Yazid learns about Hussain/Muslim’s intentions and sends Ubaydullah ibn Ziyad with 17 other people to scope out the situation. Yazid has no interest in killing Muslim or Hussain and wanted to quell the potential uprising as Yazid wanted to retain his seat of power. Sunnis note that although Yazid didn’t want bloodshed, he made a mistake in sending ibn Ziyad. Ubdaydullah ibn Ziyad was 28 at the time and historians note he was a very rash, viscous and hot-tempered person. Not someone who could sit down, mediate and peacefully bring about a resolution.
Ubdaydullah’s first task was to find out where Muslim ibn Aqil was. Through his network of spies, he came to know he was at the house of Hani bin Urwa. When Hani refused to give up Muslim, he was beaten up and imprisoned.
Muslim realises that things have escalated and decides to rise. Out of 12,000 that initially pledged allegiance, 4,000 come out and are ready to fight. They enter the vicinity of the residence of Ubaydullah, ready to overthrow him. Ubaydullah manages to dissuade them from doing so by speaking with each tribal leader, whose decision would be followed by all members of his tribe. Other people were also emotionally blackmailed by their family members to not take part.
We can say the initial gathering of people either happened in the late morning or the early afternoon. History notes that after Maghrib prayers of the same way were over, only 10 people were left, and even they abandoned Muslim.
Muslim has nobody to protect him. He eventually manages to take refuge at an old lady’s house. However, her son exposes Muslim’s location to Ubaydullah. They kill Muslim brutally. Before dying, Muslim asks one of the soldiers of Ubaydullah to promise to tell Hussain not to come to Kufa because the Kufans have abandoned them. His last words were to the effect of crying out to Allah (SWT) to judge between him and them and to say that his own Shias betrayed him (and Hussain).
Hussain Warned not to go to Kufa
Even before Muslim died, Hussain was warned by many not to go to Kufa. Including senior companions like Abdullah bin Abbas, Jabir ibn Abdullah and Saeed al Khudri. They reminded him of how they betrayed his father Ali (at the Battle of Siffin) and would do so again.
Hussain is determined to go to Kufa. He still doesn’t know Muslim has died and also wants to avoid any bloodshed potentially taking place in Mecca and by the Kaaba. The son of Umar ibn Khattab also reminded him of the incident where the Prophet was on his deathbed and was asked by Jibrail, whether he wants to return to God or continue living in the dunya. The Prophet chose to return to God, and ibn Umar used this as an argument to say your family is meant for the hereafter; you’re not meant for worldly spoils.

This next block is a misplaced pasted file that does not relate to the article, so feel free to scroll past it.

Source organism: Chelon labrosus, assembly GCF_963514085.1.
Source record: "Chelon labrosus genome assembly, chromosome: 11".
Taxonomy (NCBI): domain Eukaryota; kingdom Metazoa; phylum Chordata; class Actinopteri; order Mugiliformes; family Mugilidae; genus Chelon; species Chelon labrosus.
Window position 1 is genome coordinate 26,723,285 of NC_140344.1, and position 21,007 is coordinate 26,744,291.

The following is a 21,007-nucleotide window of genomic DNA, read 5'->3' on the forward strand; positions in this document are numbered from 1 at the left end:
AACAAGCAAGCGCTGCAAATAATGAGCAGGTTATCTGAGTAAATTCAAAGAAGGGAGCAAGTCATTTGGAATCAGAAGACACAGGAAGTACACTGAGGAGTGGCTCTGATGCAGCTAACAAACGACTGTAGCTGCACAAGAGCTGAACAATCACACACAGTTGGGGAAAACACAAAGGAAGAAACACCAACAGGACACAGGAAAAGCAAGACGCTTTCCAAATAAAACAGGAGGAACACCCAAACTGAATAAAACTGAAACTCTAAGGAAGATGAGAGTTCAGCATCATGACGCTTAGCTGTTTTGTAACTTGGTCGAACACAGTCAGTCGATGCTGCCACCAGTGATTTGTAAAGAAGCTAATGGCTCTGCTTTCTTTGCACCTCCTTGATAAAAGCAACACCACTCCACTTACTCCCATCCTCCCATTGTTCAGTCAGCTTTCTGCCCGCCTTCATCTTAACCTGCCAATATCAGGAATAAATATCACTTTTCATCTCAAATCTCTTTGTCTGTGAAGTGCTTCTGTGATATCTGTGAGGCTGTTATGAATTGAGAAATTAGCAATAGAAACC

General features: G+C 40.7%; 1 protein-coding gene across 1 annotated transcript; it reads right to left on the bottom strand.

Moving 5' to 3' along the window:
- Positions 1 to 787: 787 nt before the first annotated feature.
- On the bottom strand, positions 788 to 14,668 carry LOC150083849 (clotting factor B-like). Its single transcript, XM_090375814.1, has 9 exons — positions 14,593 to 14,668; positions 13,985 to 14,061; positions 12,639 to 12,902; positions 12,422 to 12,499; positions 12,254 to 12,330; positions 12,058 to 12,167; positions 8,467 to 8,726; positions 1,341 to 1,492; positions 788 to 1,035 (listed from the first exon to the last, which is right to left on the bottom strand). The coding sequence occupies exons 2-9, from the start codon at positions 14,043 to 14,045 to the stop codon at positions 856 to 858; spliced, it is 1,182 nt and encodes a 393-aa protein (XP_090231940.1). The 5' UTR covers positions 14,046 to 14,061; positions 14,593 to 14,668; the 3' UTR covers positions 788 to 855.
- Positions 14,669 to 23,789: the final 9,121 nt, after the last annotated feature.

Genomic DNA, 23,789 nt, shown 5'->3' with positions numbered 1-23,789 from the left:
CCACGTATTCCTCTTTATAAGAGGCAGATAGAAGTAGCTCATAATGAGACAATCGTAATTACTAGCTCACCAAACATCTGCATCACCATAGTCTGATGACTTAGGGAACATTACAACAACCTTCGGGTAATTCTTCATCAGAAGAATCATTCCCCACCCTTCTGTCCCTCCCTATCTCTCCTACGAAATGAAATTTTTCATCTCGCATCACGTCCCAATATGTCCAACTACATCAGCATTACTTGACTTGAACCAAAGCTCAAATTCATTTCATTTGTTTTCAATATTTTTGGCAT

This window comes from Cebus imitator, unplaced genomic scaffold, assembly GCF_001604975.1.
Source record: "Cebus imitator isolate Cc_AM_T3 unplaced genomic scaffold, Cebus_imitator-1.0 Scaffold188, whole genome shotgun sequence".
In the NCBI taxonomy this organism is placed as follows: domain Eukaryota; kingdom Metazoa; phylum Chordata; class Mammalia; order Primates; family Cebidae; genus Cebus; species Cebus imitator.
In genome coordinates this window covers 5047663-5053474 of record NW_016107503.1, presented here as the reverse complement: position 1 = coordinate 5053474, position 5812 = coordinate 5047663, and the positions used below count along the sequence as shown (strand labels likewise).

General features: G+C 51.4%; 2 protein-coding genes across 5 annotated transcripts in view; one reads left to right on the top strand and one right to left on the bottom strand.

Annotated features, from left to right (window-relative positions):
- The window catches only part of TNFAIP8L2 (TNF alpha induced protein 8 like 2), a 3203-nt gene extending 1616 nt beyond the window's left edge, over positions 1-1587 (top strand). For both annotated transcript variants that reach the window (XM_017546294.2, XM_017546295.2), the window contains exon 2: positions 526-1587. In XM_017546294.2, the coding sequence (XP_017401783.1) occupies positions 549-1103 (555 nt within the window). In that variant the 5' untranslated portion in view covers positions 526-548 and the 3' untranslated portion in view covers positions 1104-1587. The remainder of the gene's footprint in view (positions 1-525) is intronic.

Hussain Makes His Way to Kufa
Hussain still makes his way to Kufa. Here, Sunni scholars note, this was a rash decision given everything that has happened. Hussain even sent another two messengers on a similar mission to Muslim who were also killed. Before dying, the second messenger managed to tell people about the impending arrival of Hussain. The soldier who took the last will of Muslim (to tell Hussain he has been betrayed) arrived and communicated that message.
The children of Muslim (who were with Hussain) decide they want to continue and exact revenge for what happened to their father. Other people that travelled with Hussain encouraged Hussain to continue to Kufa. Their argument was that once the Kufans actually see you there, their loyalty will be renewed.
Hussain is Intercepted by an Army
Yazid had sent an army to fight a war with the Turks. Ubaydullah asks permission to use that army to stop Hussain instead. Yazid agrees. At this point, Hussain realises continuing is not the wisest of choices. The army intercepts Hussain at Karbala and is led by Umar ibn Saad.
Hussain tells the members of his caravan they can leave. They all do, except his close family members. Umar doesn’t want war, and neither does Hussain. Hussain offers one of three solutions:
- To let him go back to Mecca where he will live the rest of his days
- To let him speak to Yazid and resolve this matter without bloodshed
- To let him go to a faraway land, away from the Ummayads and the politics, where he will live out the rest of his life
Umar was more than happy with any of these solutions because he didn’t want to kill anyone. He took these options back to Ubdaydullah ibn Ziyad, yet the latter rejected all of them. For Ubaydullah, it was either allegiance or death.
Recognising the softness of Umar ibn Saad, Ubdaydullah dispatches Shimr ibn Dhi ‘l-Jawshan (a ruthless individual) to get the results Ubaydullah personally wants.
Hussain Dies at Karbala
The army (initially meant for the Turks) is around 4,000 large battles Hussain and the 70-80 people with him as Hussain maintains that doesn’t want to give allegiance. The actual person that dealt the blow that killed Hussain was a solder known as Sinan ibn Anas. Hussain and his family members are killed. Hussain’s head is sent to Ubaydullah ibn Ziyad. The womenfolk of Hussain and his unwell son Ali, are allowed to return to Medina.
Sunni Conclusions Based on this Narrative